How can employers help women return to work?
Diversity & Inclusion The tech sector is suffering from a skills crisis which could be solved partly by enticing more women back to work, although it’s not always that easy to find them.
The rapid growth in the UK’s tech sector has created an urgent need to tempt more talented women back into the workplace.
The digital sector (both producers and users of digital technology) accounts for 16% of GVA, 24% of total exports, and three million jobs in the UK, says techUK, whose 900 members range from innovative start-up businesses to world-leading global tech companies.
Jobs remain unfilled, so in response techUK is launching a central hub of information for tech returners to help individuals who want to come back. It will also assist employers that need more support to implement their own returner programme.
The Returners Hub launched on March 8 and will include resources for returners, including information on free courses, reading materials, mentorship programmes, and more.
“There are almost two million women in the UK who are economically inactive due to caring commitments, and 76% of professional women on career breaks want to return to work,” says techUK president Jacqueline de Rojas.
She says the idea of supporting women returners is not new but there is an added urgency because the widening skills gap in the tech sector threatens productivity. Meanwhile almost every business has some digital element nowadays.
“The fact is we are creating more jobs than we can fill in the UK and the country will need thousands of additional workers with digital skills, especially post-Brexit,” says de Rojas. “This is not about diversity for diversity’s sake, although this remains a very male dominated sector.”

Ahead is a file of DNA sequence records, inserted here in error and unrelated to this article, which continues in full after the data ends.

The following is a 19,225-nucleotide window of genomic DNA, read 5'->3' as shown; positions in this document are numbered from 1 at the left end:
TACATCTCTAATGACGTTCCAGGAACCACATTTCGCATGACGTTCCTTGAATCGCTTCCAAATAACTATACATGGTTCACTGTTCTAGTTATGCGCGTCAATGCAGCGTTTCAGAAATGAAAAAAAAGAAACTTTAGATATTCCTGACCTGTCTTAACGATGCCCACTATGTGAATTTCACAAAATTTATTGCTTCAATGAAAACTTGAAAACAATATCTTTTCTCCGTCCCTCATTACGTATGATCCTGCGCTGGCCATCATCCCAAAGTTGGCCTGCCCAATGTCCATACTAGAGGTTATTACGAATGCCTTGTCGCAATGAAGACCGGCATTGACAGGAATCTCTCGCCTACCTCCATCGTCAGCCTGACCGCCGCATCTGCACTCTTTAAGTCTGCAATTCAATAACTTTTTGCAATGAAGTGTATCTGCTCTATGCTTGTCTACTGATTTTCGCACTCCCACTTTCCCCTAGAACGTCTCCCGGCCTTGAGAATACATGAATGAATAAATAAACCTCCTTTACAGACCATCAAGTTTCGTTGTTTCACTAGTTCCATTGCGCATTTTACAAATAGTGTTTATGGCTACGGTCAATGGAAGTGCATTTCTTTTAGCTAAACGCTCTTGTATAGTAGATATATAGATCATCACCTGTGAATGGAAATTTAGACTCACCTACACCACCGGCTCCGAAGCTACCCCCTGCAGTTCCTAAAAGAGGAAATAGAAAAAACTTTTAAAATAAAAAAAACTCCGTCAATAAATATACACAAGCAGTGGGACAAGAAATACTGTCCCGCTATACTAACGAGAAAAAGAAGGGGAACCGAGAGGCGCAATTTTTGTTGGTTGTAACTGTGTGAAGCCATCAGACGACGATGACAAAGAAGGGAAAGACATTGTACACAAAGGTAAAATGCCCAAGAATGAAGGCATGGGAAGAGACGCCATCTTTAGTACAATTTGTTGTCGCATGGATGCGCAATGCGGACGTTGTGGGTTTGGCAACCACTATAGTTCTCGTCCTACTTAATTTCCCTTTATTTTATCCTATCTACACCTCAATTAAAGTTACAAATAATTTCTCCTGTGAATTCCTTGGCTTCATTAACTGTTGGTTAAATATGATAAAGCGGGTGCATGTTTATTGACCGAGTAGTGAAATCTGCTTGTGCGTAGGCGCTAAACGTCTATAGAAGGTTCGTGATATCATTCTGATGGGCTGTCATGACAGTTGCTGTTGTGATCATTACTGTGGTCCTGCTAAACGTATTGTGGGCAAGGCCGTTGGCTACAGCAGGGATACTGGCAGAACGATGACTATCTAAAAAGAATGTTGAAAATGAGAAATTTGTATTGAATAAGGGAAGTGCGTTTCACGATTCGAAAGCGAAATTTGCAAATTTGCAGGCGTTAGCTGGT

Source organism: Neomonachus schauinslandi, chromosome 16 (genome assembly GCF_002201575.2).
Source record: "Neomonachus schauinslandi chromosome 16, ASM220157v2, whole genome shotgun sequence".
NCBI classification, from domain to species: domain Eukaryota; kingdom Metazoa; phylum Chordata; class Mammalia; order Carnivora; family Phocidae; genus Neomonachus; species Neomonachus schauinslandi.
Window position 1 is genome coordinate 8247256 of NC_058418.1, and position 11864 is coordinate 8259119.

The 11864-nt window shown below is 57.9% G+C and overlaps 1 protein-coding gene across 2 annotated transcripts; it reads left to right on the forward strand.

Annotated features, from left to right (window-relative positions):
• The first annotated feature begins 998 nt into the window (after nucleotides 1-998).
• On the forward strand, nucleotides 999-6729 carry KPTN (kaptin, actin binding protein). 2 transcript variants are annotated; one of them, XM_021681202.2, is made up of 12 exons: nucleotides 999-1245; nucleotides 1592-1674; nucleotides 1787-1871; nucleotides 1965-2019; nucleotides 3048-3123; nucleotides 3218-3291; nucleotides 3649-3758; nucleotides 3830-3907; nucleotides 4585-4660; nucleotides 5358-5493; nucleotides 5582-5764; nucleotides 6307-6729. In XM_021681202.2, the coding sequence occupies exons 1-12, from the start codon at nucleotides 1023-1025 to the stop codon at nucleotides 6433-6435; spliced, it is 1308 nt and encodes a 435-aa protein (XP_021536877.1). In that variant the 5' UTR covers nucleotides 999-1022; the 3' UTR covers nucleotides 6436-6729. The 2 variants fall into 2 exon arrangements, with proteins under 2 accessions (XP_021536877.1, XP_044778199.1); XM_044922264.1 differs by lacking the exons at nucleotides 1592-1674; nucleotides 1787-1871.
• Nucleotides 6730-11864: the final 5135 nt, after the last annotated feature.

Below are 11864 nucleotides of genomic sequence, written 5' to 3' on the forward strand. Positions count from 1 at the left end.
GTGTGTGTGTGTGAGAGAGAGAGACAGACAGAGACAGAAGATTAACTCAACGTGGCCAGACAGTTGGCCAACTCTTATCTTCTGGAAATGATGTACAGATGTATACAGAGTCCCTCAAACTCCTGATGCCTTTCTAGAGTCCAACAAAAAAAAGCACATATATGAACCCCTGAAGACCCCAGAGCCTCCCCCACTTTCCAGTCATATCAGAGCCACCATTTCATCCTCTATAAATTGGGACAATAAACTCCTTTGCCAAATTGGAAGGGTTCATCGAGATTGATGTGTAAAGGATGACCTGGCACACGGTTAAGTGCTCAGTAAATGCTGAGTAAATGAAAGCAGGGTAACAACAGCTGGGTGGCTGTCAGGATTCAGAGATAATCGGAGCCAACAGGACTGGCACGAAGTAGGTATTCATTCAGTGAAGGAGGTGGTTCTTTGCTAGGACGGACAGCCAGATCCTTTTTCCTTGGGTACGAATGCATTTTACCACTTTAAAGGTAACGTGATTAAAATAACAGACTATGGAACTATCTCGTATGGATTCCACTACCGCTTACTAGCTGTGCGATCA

The Returners Hub will hopefully solve one challenge that many employers face, which is to actually find the female talent that has left the industry.
techUK says companies must do more to ensure they do not lose touch with their skilled women in the first place.
De Rojas believes more women would want to return to the sector if they were kept aware of new developments.
“We advise members to encourage women to stay in contact with the business,” she says. “A returner programme should include sending out tech updates and inviting women to attend events while they are away from work. This will help them to feel more confident about coming back when the time is right.”
She adds that women also need to know how employers are embracing flexible working and how fast pay is growing compared to other industries.
“We need to land the story about a career in tech among women who have left the industry, and among schoolchildren. This is not easy because many of the tech jobs that today’s schoolchildren will do don’t exist yet.”
De Rojas says male executives are keen to put in place returner programmes but it is important that women can return to leadership positions.
“Every tech company needs men and women who can drive the diversity agenda and support returners,” she says. “Men understand the career opportunities because they have wives, daughters and nieces, but we need women at the top table and not just in the room when we are having the debate.”